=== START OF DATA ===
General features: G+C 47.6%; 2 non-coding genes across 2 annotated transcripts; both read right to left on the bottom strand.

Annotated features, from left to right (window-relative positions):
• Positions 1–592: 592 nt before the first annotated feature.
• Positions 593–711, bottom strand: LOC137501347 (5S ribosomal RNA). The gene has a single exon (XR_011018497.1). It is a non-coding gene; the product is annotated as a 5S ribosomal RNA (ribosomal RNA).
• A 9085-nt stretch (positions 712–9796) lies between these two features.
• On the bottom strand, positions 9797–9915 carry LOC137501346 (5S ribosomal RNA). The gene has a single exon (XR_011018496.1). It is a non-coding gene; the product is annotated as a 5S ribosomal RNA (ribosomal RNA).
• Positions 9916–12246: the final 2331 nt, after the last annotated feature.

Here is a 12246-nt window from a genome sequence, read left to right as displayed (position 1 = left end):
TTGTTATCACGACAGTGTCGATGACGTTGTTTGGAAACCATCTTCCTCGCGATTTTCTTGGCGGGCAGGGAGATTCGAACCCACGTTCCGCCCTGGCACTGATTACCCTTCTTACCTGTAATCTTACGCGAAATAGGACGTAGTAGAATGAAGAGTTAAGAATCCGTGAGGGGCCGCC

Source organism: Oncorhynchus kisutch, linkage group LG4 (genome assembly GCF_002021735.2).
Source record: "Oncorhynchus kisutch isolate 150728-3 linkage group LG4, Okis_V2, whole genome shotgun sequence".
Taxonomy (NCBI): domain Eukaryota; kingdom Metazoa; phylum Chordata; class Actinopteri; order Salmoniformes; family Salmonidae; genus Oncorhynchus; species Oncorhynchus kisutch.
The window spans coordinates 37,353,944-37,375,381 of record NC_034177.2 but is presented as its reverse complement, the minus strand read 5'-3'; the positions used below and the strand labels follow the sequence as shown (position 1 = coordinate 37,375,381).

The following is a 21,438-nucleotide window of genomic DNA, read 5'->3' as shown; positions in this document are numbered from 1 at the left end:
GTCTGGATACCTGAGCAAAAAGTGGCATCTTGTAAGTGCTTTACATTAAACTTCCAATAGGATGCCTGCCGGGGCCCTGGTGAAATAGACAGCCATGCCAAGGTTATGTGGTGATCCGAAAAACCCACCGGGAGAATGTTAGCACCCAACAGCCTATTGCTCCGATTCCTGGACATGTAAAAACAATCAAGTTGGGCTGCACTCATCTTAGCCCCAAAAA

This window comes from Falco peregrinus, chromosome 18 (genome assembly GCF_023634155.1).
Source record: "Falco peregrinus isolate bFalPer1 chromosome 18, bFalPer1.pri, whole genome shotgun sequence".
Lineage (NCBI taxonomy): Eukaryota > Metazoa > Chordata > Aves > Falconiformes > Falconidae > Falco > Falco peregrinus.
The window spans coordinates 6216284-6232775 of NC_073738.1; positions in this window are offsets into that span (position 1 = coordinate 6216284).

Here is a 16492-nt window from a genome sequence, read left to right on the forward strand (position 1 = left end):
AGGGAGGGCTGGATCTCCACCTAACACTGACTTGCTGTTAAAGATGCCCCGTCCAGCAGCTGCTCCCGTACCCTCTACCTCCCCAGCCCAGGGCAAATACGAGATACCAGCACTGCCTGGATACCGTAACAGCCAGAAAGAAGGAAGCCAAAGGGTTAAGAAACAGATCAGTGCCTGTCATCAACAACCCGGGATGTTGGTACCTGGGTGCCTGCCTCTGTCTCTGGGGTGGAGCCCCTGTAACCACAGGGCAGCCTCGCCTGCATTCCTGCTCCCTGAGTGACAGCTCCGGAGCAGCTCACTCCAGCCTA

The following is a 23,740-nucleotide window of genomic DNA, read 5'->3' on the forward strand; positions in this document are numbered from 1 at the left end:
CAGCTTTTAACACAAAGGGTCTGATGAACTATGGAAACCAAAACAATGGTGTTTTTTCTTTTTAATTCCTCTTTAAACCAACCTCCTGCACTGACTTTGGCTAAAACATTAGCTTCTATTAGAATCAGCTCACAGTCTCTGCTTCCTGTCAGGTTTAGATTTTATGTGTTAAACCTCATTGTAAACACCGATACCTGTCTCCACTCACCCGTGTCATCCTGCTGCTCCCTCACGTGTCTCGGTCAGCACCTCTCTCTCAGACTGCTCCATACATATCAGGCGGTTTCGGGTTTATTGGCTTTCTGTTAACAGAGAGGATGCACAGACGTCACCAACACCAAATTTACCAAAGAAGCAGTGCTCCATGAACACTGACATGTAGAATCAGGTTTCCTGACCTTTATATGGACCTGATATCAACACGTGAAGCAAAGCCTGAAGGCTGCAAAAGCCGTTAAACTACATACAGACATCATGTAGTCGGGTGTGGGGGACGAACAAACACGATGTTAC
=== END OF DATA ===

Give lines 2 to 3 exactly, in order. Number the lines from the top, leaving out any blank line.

Annotated features, from left to right (window-relative positions):
• Positions 1–592: 592 nt before the first annotated feature.